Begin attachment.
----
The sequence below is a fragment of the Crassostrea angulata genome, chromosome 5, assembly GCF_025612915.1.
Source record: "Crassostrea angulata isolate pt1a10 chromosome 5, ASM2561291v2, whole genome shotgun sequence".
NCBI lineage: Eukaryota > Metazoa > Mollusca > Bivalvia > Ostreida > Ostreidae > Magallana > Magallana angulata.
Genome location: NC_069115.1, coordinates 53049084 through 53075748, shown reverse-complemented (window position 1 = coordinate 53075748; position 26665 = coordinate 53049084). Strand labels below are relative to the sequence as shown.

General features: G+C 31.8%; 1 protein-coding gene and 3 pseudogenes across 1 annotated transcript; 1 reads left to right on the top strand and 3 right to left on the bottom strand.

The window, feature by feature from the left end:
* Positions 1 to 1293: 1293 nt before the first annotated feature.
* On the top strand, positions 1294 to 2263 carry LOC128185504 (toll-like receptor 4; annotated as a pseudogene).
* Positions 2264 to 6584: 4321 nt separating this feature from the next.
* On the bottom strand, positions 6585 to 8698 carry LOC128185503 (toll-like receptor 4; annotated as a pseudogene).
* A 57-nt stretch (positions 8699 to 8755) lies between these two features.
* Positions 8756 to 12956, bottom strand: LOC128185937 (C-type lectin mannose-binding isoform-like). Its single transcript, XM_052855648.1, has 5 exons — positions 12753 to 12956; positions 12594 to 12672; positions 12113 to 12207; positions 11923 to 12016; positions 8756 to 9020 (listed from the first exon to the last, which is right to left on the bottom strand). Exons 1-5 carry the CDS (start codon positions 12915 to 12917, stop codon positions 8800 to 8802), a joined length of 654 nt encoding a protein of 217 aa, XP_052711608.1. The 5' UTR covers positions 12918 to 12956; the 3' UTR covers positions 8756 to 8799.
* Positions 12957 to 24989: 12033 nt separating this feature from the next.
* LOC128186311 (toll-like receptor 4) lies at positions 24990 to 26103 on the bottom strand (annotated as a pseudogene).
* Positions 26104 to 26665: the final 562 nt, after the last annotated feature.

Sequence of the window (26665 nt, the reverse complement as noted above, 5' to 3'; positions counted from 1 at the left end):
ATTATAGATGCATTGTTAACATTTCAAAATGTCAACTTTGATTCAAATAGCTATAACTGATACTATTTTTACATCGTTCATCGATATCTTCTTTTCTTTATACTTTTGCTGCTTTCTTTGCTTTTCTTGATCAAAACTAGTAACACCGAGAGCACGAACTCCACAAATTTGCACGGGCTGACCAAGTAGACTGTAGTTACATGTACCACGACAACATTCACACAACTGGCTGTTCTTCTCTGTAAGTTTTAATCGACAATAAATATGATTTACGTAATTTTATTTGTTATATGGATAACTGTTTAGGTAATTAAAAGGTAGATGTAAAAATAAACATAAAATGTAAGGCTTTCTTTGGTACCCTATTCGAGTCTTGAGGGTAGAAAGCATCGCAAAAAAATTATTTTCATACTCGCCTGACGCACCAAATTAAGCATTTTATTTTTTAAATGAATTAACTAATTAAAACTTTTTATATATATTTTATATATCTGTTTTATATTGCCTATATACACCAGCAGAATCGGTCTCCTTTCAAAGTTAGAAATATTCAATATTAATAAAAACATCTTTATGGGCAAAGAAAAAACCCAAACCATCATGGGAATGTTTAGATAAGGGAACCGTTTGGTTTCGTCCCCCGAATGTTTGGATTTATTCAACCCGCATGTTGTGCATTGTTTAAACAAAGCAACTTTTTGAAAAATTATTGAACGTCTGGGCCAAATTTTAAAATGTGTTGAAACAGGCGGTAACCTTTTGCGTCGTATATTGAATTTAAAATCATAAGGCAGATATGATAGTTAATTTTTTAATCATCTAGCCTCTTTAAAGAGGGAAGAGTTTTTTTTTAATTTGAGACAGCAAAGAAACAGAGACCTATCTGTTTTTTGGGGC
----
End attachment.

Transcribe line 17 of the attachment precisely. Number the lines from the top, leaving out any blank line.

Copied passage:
ATTATAGATGCATTGTTAACATTTCAAAATGTCAACTTTGATTCAAATAGCTATAACTGATACTATTTTTACATCGTTCATCGATATCTTCTTTTCTTTATACTTTTGCTGCTTTCTTTGCTTTTCTTGATCAAAACTAGTAACACCGAGAGCACGAACTCCACAAATTTGCACGGGCTGACCAAGTAGACTGTAGTTACATGTACCACGACAACATTCACACAACTGGCTGTTCTTCTCTGTAAGTTTTAATCGACAATAAATATGATTTACGTAATTTTATTTGTTATATGGATAACTGTTTAGGTAATTAAAAGGTAGATGTAAAAATAAACATAAAATGTAAGGCTTTCTTTGGTACCCTATTCGAGTCTTGAGGGTAGAAAGCATCGCAAAAAAATTATTTTCATACTCGCCTGACGCACCAAATTAAGCATTTTATTTTTTAAATGAATTAACTAATTAAAACTTTTTATATATATTTTATATATCTGTTTTATATTGCCTATATACACCAGCAGAATCGGTCTCCTTTCAAAGTTAGAAATATTCAATATTAATAAAAACATCTTTATGGGCAAAGAAAAAACCCAAACCATCATGGGAATGTTTAGATAAGGGAACCGTTTGGTTTCGTCCCCCGAATGTTTGGATTTATTCAACCCGCATGTTGTGCATTGTTTAAACAAAGCAACTTTTTGAAAAATTATTGAACGTCTGGGCCAAATTTTAAAATGTGTTGAAACAGGCGGTAACCTTTTGCGTCGTATATTGAATTTAAAATCATAAGGCAGATATGATAGTTAATTTTTTAATCATCTAGCCTCTTTAAAGAGGGAAGAGTTTTTTTTTAATTTGAGACAGCAAAGAAACAGAGACCTATCTGTTTTTTGGGGC